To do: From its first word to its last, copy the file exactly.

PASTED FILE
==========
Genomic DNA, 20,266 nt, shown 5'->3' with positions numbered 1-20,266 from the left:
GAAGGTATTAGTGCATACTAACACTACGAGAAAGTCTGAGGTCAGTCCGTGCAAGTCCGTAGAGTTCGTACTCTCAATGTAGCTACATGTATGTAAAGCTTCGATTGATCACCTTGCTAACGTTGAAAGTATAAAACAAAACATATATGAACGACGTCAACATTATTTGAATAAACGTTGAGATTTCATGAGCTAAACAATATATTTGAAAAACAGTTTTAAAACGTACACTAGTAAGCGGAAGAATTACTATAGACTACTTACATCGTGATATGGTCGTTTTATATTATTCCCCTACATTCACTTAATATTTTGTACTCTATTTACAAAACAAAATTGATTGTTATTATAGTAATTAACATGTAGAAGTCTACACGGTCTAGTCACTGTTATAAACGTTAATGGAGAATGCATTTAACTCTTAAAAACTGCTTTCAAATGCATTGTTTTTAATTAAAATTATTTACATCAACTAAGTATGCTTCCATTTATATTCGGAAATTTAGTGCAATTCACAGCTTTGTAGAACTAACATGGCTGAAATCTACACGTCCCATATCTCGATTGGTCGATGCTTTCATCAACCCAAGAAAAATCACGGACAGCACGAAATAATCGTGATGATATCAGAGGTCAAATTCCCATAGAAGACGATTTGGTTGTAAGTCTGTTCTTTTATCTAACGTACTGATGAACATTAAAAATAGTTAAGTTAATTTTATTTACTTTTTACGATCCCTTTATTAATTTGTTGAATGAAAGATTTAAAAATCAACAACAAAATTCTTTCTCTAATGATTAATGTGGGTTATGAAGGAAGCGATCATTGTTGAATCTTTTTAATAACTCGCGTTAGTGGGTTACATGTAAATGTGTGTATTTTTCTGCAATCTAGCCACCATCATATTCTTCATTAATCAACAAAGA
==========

Genomic DNA, 20,266 nt, shown 5'->3' with positions numbered 1-20,266 from the left:
GAAGGTATTAGTGCATACTAACACTACGAGAAAGTCTGAGGTCAGTCCGTGCAAGTCCGTAGAGTTCGTACTCTCAATGTAGCTACATGTATGTAAAGCTTCGATTGATCACCTTGCTAACGTTGAAAGTATAAAACAAAACATATATGAACGACGTCAACATTATTTGAATAAACGTTGAGATTTCATGAGCTAAACAATATATTTGAAAAACAGTTTTAAAACGTACACTAGTAAGCGGAAGAATTACTATAGACTACTTACATCGTGATATGGTCGTTTTATATTATTCCCCTACATTCACTTAATATTTTGTACTCTATTTACAAAACAAAATTGATTGTTATTATAGTAATTAACATGTAGAAGTCTACACGGTCTAGTCACTGTTATAAACGTTAATGGAGAATGCATTTAACTCTTAAAAACTGCTTTCAAATGCATTGTTTTTAATTAAAATTATTTACATCAACTAAGTATGCTTCCATTTATATTCGGAAATTTAGTGCAATTCACAGCTTTGTAGAACTAACATGGCTGAAATCTACACGTCCCATATCTCGATTGGTCGATGCTTTCATCAACCCAAGAAAAATCACGGACAGCACGAAATAATCGTGATGATATCAGAGGTCAAATTCCCATAGAAGACGATTTGGTTGTAAGTCTGTTCTTTTATCTAACGTACTGATGAACATTAAAAATAGTTAAGTTAATTTTATTTACTTTTTACGATCCCTTTATTAATTTGTTGAATGAAAGATTTAAAAATCAACAACAAAATTCTTTCTCTAATGATTAATGTGGGTTATGAAGGAAGCGATCATTGTTGAATCTTTTTAATAACTCGCGTTAGTGGGTTACATGTAAATGTGTGTATTTTTCTGCAATCTAGCCACCATCATATTCTTCATTAATCAACAAAGA